Growing up

I remember being 10 and thinking- “In only 6 more years I can drive.” Those six years seemed to take forever. Then all of a sudden I was 16 and driving and dealing with all that high school teenage drama. Then came college and more “high school” drama, with a bit more stress added in b/c I was on my own. Now I sit here at 35 and look back and I wouldn’t go back there for anything. I love being a grown-up. I love my freedoms and respect my responsibilities. I love where I am in my life, and wouldn’t change it. As I sit here and look at my life, I have stress, but it is meaningless b/c of the blessings I have. Four months ago a dear friend of mine lost her life to cancer. She has young children who she will never see grow-up. She won’t get old and sit on her front porch with her beautiful, aging hands, hold those of the husband of her youth. Life is so short, it can be gone before you know it. I’ll be honest, I’ve been thinking about this post for awhile now. Trying to figure out if I should right it or not. Is it worth it to even state my opinion on this topic, but as of today–I’ve kind of had it!

When we graduate high school we are expected to grow up and move on to college or work or some other area in life. We are expected to leave the childish behaviors behind and join the adult world. My question is–why is it that it seems so many people don’t. More times than I care to count in the last 2 weeks my life has been affected by childish “high school” drama. People need to wake up and realize that it’s time to move on with their lives. God did not put us here to stay in one place but to grow and expand our horizons. If we constantly revert back to the childish ways of dealing with things we don’t like how can we ever truly do that. It’s especially sad when the people acting this way have kids. How will their children ever know what a grown-up is supposed to act like? Are we creating a world of 35 year old plus, high school kids?? Most of the stuff that people act so childish about isn’t even important. Who cares, if it doesn’t affect your quality of life and your ability to chose to pursue happiness. If you or one of those close to you aren’t grievously injured in one way or another by the situation, MOVE ON! GROW UP! Life is short, you could be dead tomorrow and never experience those precious moments with your family, just like my friend. If I have learned anything from the loss of my friend it’s that this “stuff” isn’t important. Nothing is important, but God, your family and your health. If you have those things and especially in that order, you can deal with anything, and if it doesn’t fit into those categories IT DOESN’T MATTER. Be thankful for the blessings you have. God has given us more than we can ever hope to deserve. Don’t discredit him by acting like a childish teenager when something doesn’t go your way. So- keep your nose in your own business, focus on and be thankful for your blessings, and if something comes up that isn’t exactly the way you want it to be-get over it. Don’t do things to be spiteful. I mean seriously- how appealing is that, it makes you a grumpy person and NO ONE wants to be around a grumpy person. I think this sums my thought up nicely.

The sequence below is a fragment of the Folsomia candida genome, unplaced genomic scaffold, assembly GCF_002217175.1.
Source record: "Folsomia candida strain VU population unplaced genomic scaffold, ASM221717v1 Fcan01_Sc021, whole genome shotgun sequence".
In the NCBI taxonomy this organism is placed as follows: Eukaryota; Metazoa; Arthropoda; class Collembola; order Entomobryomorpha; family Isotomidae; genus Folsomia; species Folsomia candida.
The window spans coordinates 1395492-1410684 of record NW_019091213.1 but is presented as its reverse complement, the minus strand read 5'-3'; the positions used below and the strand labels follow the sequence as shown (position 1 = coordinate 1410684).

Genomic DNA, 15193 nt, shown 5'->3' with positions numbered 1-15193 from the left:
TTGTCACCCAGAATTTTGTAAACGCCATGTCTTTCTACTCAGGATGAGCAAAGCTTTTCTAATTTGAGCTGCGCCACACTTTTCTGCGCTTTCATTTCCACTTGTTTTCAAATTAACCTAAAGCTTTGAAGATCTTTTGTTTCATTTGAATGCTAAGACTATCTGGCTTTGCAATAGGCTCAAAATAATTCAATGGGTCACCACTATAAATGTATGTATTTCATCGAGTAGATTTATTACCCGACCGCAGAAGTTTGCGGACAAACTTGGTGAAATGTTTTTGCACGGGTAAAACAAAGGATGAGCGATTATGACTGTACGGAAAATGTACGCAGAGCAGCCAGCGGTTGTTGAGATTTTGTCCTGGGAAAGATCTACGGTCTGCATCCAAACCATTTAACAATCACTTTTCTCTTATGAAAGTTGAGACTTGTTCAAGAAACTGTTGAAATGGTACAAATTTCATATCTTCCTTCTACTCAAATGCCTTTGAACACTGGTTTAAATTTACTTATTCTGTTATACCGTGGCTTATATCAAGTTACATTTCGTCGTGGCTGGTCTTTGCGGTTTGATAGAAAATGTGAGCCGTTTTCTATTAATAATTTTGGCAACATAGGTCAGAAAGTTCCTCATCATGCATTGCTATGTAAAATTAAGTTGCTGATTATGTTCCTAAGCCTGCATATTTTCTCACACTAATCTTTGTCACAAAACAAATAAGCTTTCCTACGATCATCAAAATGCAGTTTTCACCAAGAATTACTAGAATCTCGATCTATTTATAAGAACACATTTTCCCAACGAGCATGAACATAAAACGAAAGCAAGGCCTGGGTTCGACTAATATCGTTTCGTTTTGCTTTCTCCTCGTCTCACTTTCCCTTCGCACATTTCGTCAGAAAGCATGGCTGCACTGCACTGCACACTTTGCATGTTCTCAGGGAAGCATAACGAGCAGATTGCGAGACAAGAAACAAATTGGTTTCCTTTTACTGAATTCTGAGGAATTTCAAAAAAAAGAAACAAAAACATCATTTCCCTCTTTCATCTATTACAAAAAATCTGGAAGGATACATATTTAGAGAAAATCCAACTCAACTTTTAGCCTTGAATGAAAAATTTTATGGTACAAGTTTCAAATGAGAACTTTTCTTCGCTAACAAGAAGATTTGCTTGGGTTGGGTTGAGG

“Live simply. Love generously. Care deeply.Speak kindly. Leave the rest to God.” Ronald Reagan


One thought on “Growing up

  1. Cecily,I enjoyed reading your thoughts today. I felt much the same way after my friend, Jenny, died from cancer three years ago. 😦 It really makes you look at things differently. Makes you want to hug your children more. Makes you want to shout to the world that the little things they are getting upset about just are not important.Hugs, Robin

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